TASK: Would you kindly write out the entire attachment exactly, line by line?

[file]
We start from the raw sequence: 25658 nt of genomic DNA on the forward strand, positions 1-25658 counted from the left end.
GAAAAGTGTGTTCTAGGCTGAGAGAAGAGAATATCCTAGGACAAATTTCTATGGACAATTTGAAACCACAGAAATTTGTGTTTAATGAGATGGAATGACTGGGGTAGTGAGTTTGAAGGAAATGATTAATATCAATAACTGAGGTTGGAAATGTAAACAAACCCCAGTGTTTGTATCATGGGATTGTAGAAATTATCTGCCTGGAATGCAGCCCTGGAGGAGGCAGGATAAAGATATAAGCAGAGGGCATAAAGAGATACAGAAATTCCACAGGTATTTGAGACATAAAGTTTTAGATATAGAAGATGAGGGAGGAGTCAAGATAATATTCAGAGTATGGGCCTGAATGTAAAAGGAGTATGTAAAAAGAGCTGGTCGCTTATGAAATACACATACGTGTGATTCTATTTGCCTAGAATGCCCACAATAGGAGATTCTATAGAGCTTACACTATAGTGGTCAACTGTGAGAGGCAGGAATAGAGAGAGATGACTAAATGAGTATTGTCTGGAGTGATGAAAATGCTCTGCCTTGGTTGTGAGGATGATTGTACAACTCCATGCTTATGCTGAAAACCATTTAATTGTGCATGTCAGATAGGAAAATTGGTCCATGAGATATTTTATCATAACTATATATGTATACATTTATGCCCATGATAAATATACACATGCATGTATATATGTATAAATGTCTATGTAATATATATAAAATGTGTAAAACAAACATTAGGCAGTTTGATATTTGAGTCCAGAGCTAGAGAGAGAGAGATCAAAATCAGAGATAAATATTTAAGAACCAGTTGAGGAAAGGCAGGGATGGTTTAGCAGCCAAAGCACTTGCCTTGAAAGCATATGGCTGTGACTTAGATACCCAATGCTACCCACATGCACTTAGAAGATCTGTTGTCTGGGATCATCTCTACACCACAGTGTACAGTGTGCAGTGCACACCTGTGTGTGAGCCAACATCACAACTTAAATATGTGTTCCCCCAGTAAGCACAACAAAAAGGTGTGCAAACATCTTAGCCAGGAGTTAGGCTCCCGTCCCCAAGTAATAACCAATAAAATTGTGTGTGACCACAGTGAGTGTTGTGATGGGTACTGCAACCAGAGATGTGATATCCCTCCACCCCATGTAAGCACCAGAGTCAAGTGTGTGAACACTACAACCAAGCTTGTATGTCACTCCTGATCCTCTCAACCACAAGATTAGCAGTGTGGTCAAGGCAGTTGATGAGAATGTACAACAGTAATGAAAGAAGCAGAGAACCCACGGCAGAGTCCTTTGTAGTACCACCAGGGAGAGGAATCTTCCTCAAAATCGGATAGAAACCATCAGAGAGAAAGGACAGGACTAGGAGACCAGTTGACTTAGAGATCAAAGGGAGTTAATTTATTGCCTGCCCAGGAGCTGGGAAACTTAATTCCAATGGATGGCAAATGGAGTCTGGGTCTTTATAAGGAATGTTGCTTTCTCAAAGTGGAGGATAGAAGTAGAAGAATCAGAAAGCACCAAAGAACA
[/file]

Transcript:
We start from the raw sequence: 25658 nt of genomic DNA on the forward strand, positions 1-25658 counted from the left end.
GAAAAGTGTGTTCTAGGCTGAGAGAAGAGAATATCCTAGGACAAATTTCTATGGACAATTTGAAACCACAGAAATTTGTGTTTAATGAGATGGAATGACTGGGGTAGTGAGTTTGAAGGAAATGATTAATATCAATAACTGAGGTTGGAAATGTAAACAAACCCCAGTGTTTGTATCATGGGATTGTAGAAATTATCTGCCTGGAATGCAGCCCTGGAGGAGGCAGGATAAAGATATAAGCAGAGGGCATAAAGAGATACAGAAATTCCACAGGTATTTGAGACATAAAGTTTTAGATATAGAAGATGAGGGAGGAGTCAAGATAATATTCAGAGTATGGGCCTGAATGTAAAAGGAGTATGTAAAAAGAGCTGGTCGCTTATGAAATACACATACGTGTGATTCTATTTGCCTAGAATGCCCACAATAGGAGATTCTATAGAGCTTACACTATAGTGGTCAACTGTGAGAGGCAGGAATAGAGAGAGATGACTAAATGAGTATTGTCTGGAGTGATGAAAATGCTCTGCCTTGGTTGTGAGGATGATTGTACAACTCCATGCTTATGCTGAAAACCATTTAATTGTGCATGTCAGATAGGAAAATTGGTCCATGAGATATTTTATCATAACTATATATGTATACATTTATGCCCATGATAAATATACACATGCATGTATATATGTATAAATGTCTATGTAATATATATAAAATGTGTAAAACAAACATTAGGCAGTTTGATATTTGAGTCCAGAGCTAGAGAGAGAGAGATCAAAATCAGAGATAAATATTTAAGAACCAGTTGAGGAAAGGCAGGGATGGTTTAGCAGCCAAAGCACTTGCCTTGAAAGCATATGGCTGTGACTTAGATACCCAATGCTACCCACATGCACTTAGAAGATCTGTTGTCTGGGATCATCTCTACACCACAGTGTACAGTGTGCAGTGCACACCTGTGTGTGAGCCAACATCACAACTTAAATATGTGTTCCCCCAGTAAGCACAACAAAAAGGTGTGCAAACATCTTAGCCAGGAGTTAGGCTCCCGTCCCCAAGTAATAACCAATAAAATTGTGTGTGACCACAGTGAGTGTTGTGATGGGTACTGCAACCAGAGATGTGATATCCCTCCACCCCATGTAAGCACCAGAGTCAAGTGTGTGAACACTACAACCAAGCTTGTATGTCACTCCTGATCCTCTCAACCACAAGATTAGCAGTGTGGTCAAGGCAGTTGATGAGAATGTACAACAGTAATGAAAGAAGCAGAGAACCCACGGCAGAGTCCTTTGTAGTACCACCAGGGAGAGGAATCTTCCTCAAAATCGGATAGAAACCATCAGAGAGAAAGGACAGGACTAGGAGACCAGTTGACTTAGAGATCAAAGGGAGTTAATTTATTGCCTGCCCAGGAGCTGGGAAACTTAATTCCAATGGATGGCAAATGGAGTCTGGGTCTTTATAAGGAATGTTGCTTTCTCAAAGTGGAGGATAGAAGTAGAAGAATCAGAAAGCACCAAAGAACA